A chance run in with Micah, a boy from her school and the revelation of the memories her mother is desperate to forget, cause Nora to spit out her pill and choose to remember. Teaming up with Micah and his friend, Winter, Nora sets out to produce a comic, illustrating all the things the TFC wants them to forget.
There’s something strange about the TFC. Is there really a mass terrorism group called the Coalition? Or could there be something far more sinister behind it all?
I learned about this book at Book Expo America last year, where I happened upon the author doing signings at one of the booths. That same week, I attended a mass author signing in a store and listened to her read an excerpt from ‘Memento Nora.’
I’m not sure why it took me so long to read this book. It’s short but addictive and I can’t stop thinking about it. Fear is a powerful weapon and the novel makes you wonder about whether forgetting is really a cure or if it is even more of a danger.
I’ve been on anxiety medication for more than two years, popping a couple of pills a day. Yet, in the past I’d always been set against taking medication unless I felt I seriously needed to. Reading ‘Memento Nora’ made me ponder just what limits would have to be breached for me to voluntarily take a pill to forget a memory…and how I would feel if I had memories robbed from me.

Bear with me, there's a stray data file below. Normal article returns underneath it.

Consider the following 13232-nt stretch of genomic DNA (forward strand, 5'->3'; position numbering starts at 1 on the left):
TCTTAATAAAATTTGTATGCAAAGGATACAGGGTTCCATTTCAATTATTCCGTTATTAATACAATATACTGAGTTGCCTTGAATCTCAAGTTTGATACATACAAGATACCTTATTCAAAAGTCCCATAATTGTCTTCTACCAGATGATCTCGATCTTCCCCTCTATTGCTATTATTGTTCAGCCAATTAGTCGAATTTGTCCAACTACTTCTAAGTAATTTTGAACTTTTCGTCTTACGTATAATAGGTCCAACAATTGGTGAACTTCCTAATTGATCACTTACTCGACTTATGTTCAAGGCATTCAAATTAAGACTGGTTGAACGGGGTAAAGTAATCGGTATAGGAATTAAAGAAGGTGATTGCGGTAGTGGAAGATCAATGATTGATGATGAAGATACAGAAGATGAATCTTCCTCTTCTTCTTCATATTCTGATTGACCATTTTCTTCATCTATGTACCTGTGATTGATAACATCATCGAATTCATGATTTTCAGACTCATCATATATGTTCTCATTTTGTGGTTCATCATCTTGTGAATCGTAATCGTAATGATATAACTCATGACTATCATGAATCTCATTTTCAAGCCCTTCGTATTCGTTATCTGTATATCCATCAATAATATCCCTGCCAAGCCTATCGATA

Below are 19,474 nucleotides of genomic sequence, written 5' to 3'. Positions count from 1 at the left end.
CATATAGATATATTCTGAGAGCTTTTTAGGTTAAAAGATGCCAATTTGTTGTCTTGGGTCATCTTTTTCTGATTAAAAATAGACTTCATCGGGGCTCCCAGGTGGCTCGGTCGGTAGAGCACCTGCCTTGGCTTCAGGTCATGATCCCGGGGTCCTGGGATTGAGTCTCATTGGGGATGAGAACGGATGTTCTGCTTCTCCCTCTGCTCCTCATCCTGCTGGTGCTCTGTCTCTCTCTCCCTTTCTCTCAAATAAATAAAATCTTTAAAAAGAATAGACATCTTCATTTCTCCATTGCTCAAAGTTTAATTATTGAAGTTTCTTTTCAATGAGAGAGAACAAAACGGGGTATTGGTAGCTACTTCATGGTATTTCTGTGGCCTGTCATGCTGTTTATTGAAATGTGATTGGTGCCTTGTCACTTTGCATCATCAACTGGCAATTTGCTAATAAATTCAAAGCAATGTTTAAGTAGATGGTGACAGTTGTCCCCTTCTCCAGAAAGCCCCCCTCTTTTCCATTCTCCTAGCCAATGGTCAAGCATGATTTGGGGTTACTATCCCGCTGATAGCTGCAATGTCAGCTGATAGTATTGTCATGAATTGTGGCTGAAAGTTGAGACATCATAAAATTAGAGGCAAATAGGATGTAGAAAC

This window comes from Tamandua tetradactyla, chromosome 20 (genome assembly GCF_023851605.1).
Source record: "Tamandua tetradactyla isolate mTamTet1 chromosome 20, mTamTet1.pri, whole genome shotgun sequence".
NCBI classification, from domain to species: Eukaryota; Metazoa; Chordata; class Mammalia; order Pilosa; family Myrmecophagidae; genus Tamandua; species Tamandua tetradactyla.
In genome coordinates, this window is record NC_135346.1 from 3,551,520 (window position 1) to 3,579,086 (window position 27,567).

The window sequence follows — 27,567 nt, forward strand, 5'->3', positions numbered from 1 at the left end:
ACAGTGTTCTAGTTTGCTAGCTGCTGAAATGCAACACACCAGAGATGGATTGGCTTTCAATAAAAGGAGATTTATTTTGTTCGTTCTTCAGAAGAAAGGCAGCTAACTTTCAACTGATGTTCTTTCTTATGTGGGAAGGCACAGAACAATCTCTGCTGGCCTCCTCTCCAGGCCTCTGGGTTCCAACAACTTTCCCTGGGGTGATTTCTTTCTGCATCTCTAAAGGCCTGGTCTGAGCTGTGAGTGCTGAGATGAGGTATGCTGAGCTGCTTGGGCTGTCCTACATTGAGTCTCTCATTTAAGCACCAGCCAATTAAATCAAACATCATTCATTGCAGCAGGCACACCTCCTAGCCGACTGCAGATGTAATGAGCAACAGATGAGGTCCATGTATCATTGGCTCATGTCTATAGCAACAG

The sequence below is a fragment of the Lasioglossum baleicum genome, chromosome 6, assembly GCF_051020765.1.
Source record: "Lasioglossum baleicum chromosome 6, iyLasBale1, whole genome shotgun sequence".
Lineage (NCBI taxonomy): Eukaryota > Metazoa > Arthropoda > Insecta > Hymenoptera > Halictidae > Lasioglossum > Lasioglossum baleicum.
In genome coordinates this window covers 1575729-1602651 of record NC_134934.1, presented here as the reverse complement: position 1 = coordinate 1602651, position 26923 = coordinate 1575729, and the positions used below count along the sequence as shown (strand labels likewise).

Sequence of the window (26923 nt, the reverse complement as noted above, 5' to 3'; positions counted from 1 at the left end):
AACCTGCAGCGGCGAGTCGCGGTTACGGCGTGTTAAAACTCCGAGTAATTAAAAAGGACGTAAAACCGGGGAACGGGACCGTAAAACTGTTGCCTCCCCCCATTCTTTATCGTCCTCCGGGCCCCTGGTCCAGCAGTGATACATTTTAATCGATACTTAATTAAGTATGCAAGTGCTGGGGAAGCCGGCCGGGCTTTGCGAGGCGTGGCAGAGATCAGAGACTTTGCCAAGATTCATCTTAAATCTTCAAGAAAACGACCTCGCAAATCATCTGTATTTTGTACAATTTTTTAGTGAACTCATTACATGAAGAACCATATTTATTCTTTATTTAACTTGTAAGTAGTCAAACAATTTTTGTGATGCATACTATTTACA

Angie Smibert is an excellent writer. The subject of the novel wasn’t overstated but written in a way that intrigued me and left me in constant suspense. It is written in first person narrative, by Nora, Micah and Winter, although Nora is the prime narrator of the book. Each of the three protagonists was sympathetic but I was drawn in by the strength that they each had as individuals.
I loved how dreams were used throughout the novel. Dreams are vague and difficult to remember...but they are powerful. The dreams of the characters really helped to reflect the struggle of each individual, trying to keep a hold of who they are.
‘Memento Nora’ is a fascinating concept that triumphs in execution. It reads perfectly as a stand-alone novel but I was pleased to discover that there is something of a sequel/companion novel with ‘The Forgetting Curve.’ I look forward to reading it.
If you could take a pill to forget something painful or traumatic, would you?
In accordance with the FTC, Quill Café would like to disclose that the reviewer received this book from Marshall Cavendish at Book Expo America. The opinions expressed are hers alone and no monetary compensation was offered to them by the author or publisher. Cover art is copyright of Marshall Cavendish and is used solely as an aide to the review.